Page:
pince-nez


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pince-nez

 (păns′nā′, pĭns′-)
n. pl. pince-nez (-nāz′, -nā′)
Eyeglasses that are worn on the bridge of the nose without supports that go over the ears.

[French : pincer, to pinch (from Old French pincier; see pinch) + nez, nose (from Latin nāsus; see nas- in Indo-European roots).]

pince-nez

(ˈpænsˌneɪ; ˈpɪns-; French pɛ̃sne)
n, pl pince-nez
(Medicine) eyeglasses that are held in place only by means of a clip over the bridge of the nose
[C19: French, literally: pinch-nose]

pince-nez

(ˈpænsˌneɪ, ˈpɪns-; Fr. pɛ̃sˈneɪ)

n., pl. pince-nez (ˈpænsˌneɪz, ˈpɪns-; Fr. pɛ̃sˈneɪ)
a pair of glasses held on the face by a spring that grips the nose.
[1875–80; < French: literally, (it) pinches (the) nose]
ThesaurusAntonymsRelated WordsSynonymsLegend:
Noun1.pince-nez - spectacles clipped to the nose by a springpince-nez - spectacles clipped to the nose by a spring
eyeglasses, glasses, specs, spectacles - optical instrument consisting of a frame that holds a pair of lenses for correcting defective vision
Translations

pince-nez

[ˈpɛːnsneɪ] NPLquevedos mpl

pince-nez

nKneifer m, → Pincenez nt (old)

pince-nez

[ˈpænsˌneɪ] npince-nez m inv
References in classic literature ?
Lvov, in a house coat with a belt and in chamois leather shoes, was sitting in an armchair, and with a pince-nez with blue glasses he was reading a book that stood on a reading desk, while in his beautiful hand he held a half-burned cigarette daintily away from him.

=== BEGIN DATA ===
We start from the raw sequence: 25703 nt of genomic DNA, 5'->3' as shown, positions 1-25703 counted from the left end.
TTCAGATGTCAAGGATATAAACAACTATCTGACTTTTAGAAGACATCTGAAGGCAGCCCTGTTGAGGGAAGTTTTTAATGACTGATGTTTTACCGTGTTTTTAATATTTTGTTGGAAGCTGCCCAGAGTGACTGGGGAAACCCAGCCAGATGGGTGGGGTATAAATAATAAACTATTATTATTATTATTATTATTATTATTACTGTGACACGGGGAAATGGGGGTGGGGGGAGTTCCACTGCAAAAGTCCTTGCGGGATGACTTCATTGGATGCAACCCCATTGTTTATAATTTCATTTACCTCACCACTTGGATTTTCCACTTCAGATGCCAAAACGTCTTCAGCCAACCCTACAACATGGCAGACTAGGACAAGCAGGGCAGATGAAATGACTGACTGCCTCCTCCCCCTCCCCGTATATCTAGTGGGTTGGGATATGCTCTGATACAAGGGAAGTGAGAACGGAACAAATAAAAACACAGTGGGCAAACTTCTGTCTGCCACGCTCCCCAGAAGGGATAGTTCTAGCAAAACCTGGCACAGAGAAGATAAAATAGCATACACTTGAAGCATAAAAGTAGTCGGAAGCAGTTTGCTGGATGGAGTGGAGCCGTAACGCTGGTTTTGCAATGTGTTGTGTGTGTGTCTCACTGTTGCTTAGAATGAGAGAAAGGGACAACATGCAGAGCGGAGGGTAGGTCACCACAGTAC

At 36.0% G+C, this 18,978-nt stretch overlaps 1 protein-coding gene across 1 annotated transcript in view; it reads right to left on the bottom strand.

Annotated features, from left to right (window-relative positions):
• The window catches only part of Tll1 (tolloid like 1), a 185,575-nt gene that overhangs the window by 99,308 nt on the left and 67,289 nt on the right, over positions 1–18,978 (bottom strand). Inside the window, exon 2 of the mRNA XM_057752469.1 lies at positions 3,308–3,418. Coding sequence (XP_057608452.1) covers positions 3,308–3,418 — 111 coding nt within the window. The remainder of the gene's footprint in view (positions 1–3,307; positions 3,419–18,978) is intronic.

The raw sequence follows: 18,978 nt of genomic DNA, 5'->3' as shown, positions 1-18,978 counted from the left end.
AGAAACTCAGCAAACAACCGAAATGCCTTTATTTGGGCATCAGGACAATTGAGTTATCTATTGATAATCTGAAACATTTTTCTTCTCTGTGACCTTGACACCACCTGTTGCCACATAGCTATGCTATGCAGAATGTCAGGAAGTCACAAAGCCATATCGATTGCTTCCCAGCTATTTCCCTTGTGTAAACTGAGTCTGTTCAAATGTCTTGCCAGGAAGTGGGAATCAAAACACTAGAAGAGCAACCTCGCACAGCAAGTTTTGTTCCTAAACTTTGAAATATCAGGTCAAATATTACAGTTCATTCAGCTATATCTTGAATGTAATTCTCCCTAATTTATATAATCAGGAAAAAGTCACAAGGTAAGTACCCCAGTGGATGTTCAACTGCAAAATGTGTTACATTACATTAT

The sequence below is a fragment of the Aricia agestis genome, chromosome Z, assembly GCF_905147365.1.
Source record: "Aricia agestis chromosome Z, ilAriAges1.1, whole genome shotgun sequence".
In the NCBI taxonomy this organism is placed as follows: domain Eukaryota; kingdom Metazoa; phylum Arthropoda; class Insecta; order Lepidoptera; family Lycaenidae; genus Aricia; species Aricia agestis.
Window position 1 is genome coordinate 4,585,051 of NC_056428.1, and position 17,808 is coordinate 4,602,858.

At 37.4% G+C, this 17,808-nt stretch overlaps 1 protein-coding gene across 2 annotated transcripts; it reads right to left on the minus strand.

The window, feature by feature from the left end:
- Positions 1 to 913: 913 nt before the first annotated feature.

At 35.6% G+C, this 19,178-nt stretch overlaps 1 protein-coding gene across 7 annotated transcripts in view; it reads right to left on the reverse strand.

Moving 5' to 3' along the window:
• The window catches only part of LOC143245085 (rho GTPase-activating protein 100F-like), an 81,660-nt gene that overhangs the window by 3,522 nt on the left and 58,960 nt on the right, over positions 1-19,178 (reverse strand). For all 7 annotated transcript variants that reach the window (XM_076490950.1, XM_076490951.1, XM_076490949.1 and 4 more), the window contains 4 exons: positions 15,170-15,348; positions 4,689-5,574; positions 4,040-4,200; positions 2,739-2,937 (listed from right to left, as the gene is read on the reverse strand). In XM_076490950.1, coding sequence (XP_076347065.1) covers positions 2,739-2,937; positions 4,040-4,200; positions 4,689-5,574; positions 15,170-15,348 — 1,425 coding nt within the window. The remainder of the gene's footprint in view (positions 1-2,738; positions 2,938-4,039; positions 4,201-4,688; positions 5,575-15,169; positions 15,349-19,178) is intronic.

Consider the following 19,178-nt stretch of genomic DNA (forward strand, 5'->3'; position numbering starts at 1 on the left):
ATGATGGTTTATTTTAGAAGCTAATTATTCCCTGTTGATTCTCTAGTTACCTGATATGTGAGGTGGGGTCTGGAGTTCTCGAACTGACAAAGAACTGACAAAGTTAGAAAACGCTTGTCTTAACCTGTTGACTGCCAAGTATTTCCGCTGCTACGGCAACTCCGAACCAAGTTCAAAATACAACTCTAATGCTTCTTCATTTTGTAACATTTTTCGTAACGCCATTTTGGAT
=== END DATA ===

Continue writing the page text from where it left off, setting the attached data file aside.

A thin, dark young man, wearing a pince-nez and smoking a cigarette, looked up from his writing as she entered.
He was a man, apparently of middle age, of middle height, clean-shaven, with good but undistinguished features, dark eyes, very clear and very bright, which showed, indeed, but little need of the pince-nez which hung by a thin black cord from his neck.
His great convex pince-nez - I saw it, I recognised the kind - is for his poor ruined sight.
It was a very long gold pin, and had the carved head of a monkey or some such thing," continued the cleric; "and it was fixed in a rather odd way--he wore pince-nez and a broad black--"
He was slowly and lovingly unfolding the Times preparatory to the long read which led up to luncheon, and had even got so far as to fasten his golden pince-nez on to his thin, high-bridged nose, when he heard a crunching of gravel, and, looking over the top of his paper, saw Mrs.
He unfolded it and disclosed a golden pince-nez, with two broken ends of black silk cord dangling from the end of it.
As he touched her, his gold pince-nez became dislodged and was flattened between them.
He wore gold-rimmed pince-nez, and had a curious impassivity of feature.
Herr Liesecke, too, looked as if wild horses could not make him inattentive; there were lines across his forehead, his lips were parted, his pince-nez at right angles to his nose, and he had laid a thick, white hand on either knee.
He put on a black-framed pince-nez upon a blunt and shapeless nose, and seemed struck by Mr Verloc's appearance.
I then glanced at her face, and, observing the dint of a pince-nez at either side of her nose, I ventured a remark upon short sight and typewriting, which seemed to surprise her.